13 October 2004

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Runaway oil prices to have a “large weighting on economic prospects”

As oil prices continued to soar higher yesterday, marking a sixth consecutive day of all-time peaks, market analysts speaking to The Malta Financial and Business Times warned that prospects for economic growth could be wiped out as the country’s energy bill soars.
A spokesperson for Globe Fund Advisors, a member of the Global Group, said current oil price developments ought to have a large weighting on Malta’s economic prospects.
Higher oil prices have a direct impact on Enemalta’s expenditure, which is expected to increase by Lm7 million more than had been budgeted for this year.

The cost induced by purchasing fuel for vehicles is mitigated by the three-monthly adjustment in the consumer price for petrol and diesel.
A spokesperson for the Investments Ministry yesterday quashed rumours that another fuel price adjustment was in the offing, so soon after the last adjustment two weeks ago. “The system of revising fuel prices every three months appears at the moment to satisfy the financial needs of Enemalta.
“One should point out that the increases in the international prices of crude oil have a delayed impact on the prices of processed, refined oil. Naturally, Enemalta purchases refined oils that would have been impacted by rises in the cost of crude oil occurring some time earlier than we actually pay for it,” the ministry spokesperson told this newspaper.
Motorists have felt the pinch, seeing fuel costs jumping up significantly. Globe Fund Advisors said the hike in fuel prices was “inevitable after the international price of oil reached record highs”. They also pointed out that this surge in energy prices “could hamper economic growth”.
“Energy costs typically act as a tax on disposable income, resulting in lower consumer spending and modest economic growth,” the fund advisors said.
However, a substantial cost carried by Enemalta is the price for fuel purchased to fire up the power stations.
The spokesman for Globe Fund Advisors said that if Enemalta is constrained to maintain current electricity prices, the increased fuel oil cost would result in a direct and proportional decline in the company’s overall profit.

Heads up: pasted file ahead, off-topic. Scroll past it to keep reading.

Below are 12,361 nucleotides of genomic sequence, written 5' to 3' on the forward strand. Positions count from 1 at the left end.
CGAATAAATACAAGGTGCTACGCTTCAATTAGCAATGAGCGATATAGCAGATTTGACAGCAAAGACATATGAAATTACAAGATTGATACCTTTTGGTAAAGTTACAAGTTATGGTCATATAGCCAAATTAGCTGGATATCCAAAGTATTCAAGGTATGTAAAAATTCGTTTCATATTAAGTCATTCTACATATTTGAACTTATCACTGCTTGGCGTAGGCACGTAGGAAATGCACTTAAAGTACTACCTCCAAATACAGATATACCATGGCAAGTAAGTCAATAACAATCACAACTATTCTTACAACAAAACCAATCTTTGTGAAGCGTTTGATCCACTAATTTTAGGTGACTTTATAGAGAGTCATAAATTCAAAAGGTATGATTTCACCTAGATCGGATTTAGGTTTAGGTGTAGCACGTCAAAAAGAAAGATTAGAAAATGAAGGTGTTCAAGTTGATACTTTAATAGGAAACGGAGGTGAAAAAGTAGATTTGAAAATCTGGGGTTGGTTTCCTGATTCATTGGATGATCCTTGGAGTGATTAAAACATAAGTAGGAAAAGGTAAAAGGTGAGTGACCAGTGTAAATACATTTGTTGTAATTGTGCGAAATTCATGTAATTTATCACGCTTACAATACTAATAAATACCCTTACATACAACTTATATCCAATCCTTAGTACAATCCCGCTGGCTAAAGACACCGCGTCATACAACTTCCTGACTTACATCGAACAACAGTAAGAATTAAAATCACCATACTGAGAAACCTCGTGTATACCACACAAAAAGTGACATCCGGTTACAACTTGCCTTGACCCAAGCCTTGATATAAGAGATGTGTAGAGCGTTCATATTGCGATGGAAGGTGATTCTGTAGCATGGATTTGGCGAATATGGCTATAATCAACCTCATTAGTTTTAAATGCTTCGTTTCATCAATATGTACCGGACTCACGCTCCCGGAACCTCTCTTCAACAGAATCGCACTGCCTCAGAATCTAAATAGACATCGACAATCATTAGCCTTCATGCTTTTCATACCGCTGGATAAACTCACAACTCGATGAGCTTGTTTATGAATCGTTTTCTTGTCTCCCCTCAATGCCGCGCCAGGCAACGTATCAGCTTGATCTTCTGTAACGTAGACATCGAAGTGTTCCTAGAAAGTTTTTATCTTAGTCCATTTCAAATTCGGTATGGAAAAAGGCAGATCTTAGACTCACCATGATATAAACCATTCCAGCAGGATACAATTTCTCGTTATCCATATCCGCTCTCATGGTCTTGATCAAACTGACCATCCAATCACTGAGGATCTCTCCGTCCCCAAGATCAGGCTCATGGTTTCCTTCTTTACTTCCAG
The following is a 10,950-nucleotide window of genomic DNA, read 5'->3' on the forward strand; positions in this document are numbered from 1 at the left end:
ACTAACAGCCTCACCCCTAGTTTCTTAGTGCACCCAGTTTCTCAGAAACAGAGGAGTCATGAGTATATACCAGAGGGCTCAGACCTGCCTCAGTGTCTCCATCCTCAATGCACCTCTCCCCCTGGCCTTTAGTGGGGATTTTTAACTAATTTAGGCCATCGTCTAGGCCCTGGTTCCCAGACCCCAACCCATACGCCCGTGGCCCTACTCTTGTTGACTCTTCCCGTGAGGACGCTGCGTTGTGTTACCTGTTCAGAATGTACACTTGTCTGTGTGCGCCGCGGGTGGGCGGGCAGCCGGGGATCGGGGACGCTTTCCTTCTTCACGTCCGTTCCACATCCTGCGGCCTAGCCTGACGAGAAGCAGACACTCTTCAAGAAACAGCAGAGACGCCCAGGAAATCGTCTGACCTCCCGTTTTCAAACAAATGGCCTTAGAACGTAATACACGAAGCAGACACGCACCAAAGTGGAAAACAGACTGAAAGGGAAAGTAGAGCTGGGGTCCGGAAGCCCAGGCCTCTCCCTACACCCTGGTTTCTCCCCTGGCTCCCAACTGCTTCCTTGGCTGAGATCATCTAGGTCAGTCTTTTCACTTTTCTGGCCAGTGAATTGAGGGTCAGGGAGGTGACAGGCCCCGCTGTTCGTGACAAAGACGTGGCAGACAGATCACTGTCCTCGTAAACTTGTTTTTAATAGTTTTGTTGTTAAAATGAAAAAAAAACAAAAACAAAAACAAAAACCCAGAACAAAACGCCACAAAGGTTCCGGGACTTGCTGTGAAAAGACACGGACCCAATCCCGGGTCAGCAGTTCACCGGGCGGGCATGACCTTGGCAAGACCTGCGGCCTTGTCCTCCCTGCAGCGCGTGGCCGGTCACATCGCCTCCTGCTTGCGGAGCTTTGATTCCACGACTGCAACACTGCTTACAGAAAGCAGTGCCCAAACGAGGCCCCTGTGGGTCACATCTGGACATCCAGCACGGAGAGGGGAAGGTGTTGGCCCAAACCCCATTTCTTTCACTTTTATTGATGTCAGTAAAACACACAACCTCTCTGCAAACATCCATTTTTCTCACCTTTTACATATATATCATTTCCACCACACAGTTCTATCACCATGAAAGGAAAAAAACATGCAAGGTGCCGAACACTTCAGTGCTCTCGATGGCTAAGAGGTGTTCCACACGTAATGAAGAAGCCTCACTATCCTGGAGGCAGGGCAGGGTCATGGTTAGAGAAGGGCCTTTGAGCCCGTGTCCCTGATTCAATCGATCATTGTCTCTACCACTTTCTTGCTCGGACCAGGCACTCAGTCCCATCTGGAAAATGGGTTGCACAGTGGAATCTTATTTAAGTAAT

“The main problem for several electricity generation companies, including Enemalta, is that electricity consumer prices are fixed at ‘social’ levels and are difficult to change on a regular basis,” Globe Fund Advisors said.
Only two weeks ago, Parliamentary Secretary Tonio Fenech told this newspaper that government was monitoring the situation and would have to take the necessary decisions if the price of oil continued rising. Without saying that government was considering raising the price of utilities, Fenech urged consumers to use energy prudently. However, the higher oil goes, the more the inevitable becomes apparent.
Oil prices have leapt 65 per cent this year as the strongest demand growth in over two decades caught producers by surprise, leaving the already stretched global oil supply system little leeway to increase output.
US crude oil surged 81 cents to a record $54.45 a barrel yesterday, marking a sixth consecutive day of all-time peaks. In London, Brent crude rallied 84 cents to $51.50 a barrel after crossing the $50 line for the first time on Monday.
Globe Fund Advisors said the market is currently reacting to supply concerns of crude oil following news from the International Energy Agency (IEA) of higher global demand forecast for 2004.
“This has been forecasted at 82 million barrels a day as a result of higher than expected demand mostly emanating from China.”
But increased demand is just one facet of the argument. “Production impediments have haunted the world market all year, with US Gulf of Mexico oilfields still running low after last month’s Hurricane Ivan, a total of one third of their plants still need repairs and they are currently operating at 28 per cent below capacity. On the other hand, Nigeria and Norway are grappling with labour disputes,” Globe Fund Advisors told this newspaper.
More worries are in the pipeline as winter approaches and higher domestic demand may put more pressure on heating oil inventories. “The fact that major markets are moving into the winter season puts further pressure on demand. The fear is that there will not be enough heating oil and we are already seeing colder weather in the US. In London, gas oil futures yesterday broke the $550 a tonne barrier for the first time. In the United States, weekly distillate stockpile data, out on Thursday, is expected to record a fall this week of one million barrels,” market analysts warned.
“From a global perspective, the global economy expanded by 3.9 per cent in 2003. In its twice-yearly World Economic Outlook, the IMF downgraded 2005's global growth forecast to 4.3 per cent from 4.4 per cent, citing oil prices as a concern. At the end of the day, oil is a natural and thereby limited resource, which will one day run dry.
“If you add to this, the fear of any major oil disruption, which is currently haunting the markets, then one has to expect that the ‘terror’ premium for world oil prices, together with increased demand pressures will ensure that a certain level of high prices and volatility is here to stay,” the analysts said.

kurt@newsworksltd.com



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